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Anti-Terrorism Bill

State Immunity Act
Criminal Code

Bill to Amend—Second Reading—Debate Adjourned

Honourable senators, I wish to speak today to Bill S-225. This bill is intended to help deter terrorism by amending the State Immunity Act and the Criminal Code and, by so doing, provide victims a civil right of action against perpetrators and sponsors of terrorism.

Honourable senators will recognize that this bill is the successor to my private bill, Bill S-218, from the last session and that in turn was the successor to Bill S-35, which I presented in May 2005. With each pause this bill has been improved but the motivation and the rationale remains the same.

Terrorism is a modern-day scourge that not only targets the innocent but also seeks to destroy the democratic principles we hold dear. It strikes at the heart of modern societies and, indeed, civilization. Terrorism is a weapon wielded by evil people who seek to destroy the way we live. It is a phenomenon that we need to fight with every resource available to us in our democratic society, and sometimes that means creating new resources.

Honourable senators, this bill is a sincere effort to create another resource to put at the disposal of those who have been most closely affected by terrorist attacks — the victims of terror and their families. The intent of this bill is to make the sponsors of terror think twice before supporting or sponsoring these acts.

Honourable senators will be familiar with the main elements of the bill which remain the same as they were in Bill S-218 and Bill S-35. I will not go into great detail since I have spoken to it twice already. For honourable senators who would like to refresh their memory, I would ask them to refer to the Debates of the Senate from June 7, 2005, for Bill S-35; and June 22, 2006, for Bill S-218.

In short, the bill aims to amend the State Immunity Act so that foreign states that knowingly and recklessly sponsor listed terrorist entities can no longer claim immunity for their actions. This bill also makes amendments to the Criminal Code to allow civil claims against local and state sponsors of terrorism. These claims can be brought by people who have suffered loss or damage as a result of conduct that is contrary to the existing anti-terrorism provisions of the Criminal Code.

Honourable senators will note that I use the words "knowingly and recklessly." These words have been added to the bill to protect against frivolous lawsuits. The sponsors of terrorism will have to have been aware or conscious of the fact that they were providing material support to a listed entity and proceeded anyway. The term "material support" has been added as a further protection in this regard to subsection 2.1(1) of the State Immunity Act. The definition of "material support" is found in subsection 2.1(2).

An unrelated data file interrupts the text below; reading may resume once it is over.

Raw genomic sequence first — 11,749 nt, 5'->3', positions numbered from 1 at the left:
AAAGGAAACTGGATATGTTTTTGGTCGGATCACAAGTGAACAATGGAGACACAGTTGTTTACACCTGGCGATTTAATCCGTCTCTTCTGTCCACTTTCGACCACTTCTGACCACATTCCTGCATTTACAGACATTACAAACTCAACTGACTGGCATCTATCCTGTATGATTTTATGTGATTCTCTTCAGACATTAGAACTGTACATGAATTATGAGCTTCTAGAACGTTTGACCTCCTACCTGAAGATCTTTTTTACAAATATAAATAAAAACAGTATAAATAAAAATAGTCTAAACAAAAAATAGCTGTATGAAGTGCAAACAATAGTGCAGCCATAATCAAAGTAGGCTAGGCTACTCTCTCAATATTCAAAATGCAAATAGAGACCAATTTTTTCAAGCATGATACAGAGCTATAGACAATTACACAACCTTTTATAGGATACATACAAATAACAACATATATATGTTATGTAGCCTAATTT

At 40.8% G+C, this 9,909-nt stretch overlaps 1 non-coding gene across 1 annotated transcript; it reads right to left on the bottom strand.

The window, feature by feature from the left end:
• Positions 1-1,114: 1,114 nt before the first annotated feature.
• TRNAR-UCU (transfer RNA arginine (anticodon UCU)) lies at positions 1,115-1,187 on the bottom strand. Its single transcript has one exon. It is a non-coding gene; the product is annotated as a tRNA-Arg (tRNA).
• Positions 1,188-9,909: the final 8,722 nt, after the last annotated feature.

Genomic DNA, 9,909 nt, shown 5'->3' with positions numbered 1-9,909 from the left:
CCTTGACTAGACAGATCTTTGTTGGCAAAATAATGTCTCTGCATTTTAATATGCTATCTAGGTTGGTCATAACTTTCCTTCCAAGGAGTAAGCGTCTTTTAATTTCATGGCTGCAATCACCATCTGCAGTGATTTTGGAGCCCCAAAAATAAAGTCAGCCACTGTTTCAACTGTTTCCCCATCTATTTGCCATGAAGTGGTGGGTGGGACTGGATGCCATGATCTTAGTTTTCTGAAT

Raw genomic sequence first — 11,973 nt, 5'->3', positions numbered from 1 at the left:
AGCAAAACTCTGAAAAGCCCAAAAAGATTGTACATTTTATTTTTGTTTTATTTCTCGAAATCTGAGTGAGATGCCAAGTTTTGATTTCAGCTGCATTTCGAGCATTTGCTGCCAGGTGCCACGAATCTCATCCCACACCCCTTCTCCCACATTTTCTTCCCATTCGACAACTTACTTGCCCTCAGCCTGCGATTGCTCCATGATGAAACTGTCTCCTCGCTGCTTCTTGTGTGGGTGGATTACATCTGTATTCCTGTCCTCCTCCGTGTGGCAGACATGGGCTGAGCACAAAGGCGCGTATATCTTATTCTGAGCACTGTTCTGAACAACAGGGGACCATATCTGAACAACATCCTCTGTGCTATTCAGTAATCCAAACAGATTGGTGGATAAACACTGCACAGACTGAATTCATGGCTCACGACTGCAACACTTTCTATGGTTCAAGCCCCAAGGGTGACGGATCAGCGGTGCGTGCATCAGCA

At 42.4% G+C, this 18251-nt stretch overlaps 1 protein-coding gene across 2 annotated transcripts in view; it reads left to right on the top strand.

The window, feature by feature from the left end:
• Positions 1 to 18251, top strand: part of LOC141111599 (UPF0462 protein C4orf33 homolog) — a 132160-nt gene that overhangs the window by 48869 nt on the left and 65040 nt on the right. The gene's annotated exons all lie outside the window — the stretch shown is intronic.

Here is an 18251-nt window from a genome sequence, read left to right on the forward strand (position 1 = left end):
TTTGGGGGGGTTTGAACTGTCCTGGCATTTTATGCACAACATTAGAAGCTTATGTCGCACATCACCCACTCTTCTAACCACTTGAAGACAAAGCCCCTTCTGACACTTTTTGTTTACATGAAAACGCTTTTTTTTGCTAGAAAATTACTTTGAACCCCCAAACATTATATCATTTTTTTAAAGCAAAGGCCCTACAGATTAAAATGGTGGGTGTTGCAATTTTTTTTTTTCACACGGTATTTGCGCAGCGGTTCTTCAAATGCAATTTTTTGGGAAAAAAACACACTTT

In addition, the plaintiff in a lawsuit is encouraged to provide the foreign state with the opportunity to arbitrate before the plaintiff can pursue the matter in court if the terrorist act causing harm to the plaintiff occurred in the foreign state.

(1510)

Another protection added to the bill is that foreign states are precluded from making use of the civil remedy as plaintiffs. This, again, is designed to avoid mischief and is accomplished with very specific language in proposed section 83.34(2), as follows:

Any person, other than a foreign state, who has suffered loss or damage on or after January 1, 1985 . . . may, in any court of competent jurisdiction, sue for and recover from the person who engaged in the conduct an amount equal to the loss or damage proved to have been suffered by the person, together with any additional amount that the court may allow.

In order to protect our democratic friends and allies who abide by the rule of law, as we interpret it, proposed section 83.34(7) of the Criminal Code directs the court to refuse to hear a claim against a foreign state with which Canada has entered into a bilateral extradition treaty, or that has been designated an extradition partner in the schedule to the extradition treaty. This is to prevent frivolous lawsuits against innocent foreign states that, as I said, abide by the rule of law.

Finally, proposed section 83.34(9) has been added to confirm explicitly that the legislation does not create a universal jurisdiction. This means that plaintiffs in a lawsuit must have a demonstrated connection to Canada.

Honourable senators, these are the most substantial improvements that have been made to the bill, and now it is time to get this legislation passed in the Senate. Four years have gone by since Canadian victims of terror launched their effort in support of this bill. They formed the Canadian Coalition Against Terror to try to prevent what happened to them happening to other Canadians. They have personally felt the tragedy and loss that few others have felt, and that all of us would like to avoid. They are the victims of Air India, 9/11 and other terrorist attacks.

In the four years we have been working to see this bill passed, the high standard of evidence required for a criminal conviction has meant that no one in Canada has been criminally convicted of financing terrorism. Not one person has been convicted in spite of the fact that FINTRAC has located hundreds of millions of terror-related dollars in this country.

Bill S-225 will ensure that those sponsors of terror that escape the clutches of the criminal justice system could still be successfully pursued through civil suits. This legislation will surely have a deterrent effect among those who think they can sponsor terror with impunity.

It is time, honourable senators — and I ask this on behalf of myself and Senator Grafstein, who has agreed to second this bill — to pass this bill at second reading and to send it to committee so that we can move another step closer to putting this tool in place for the victims of terror.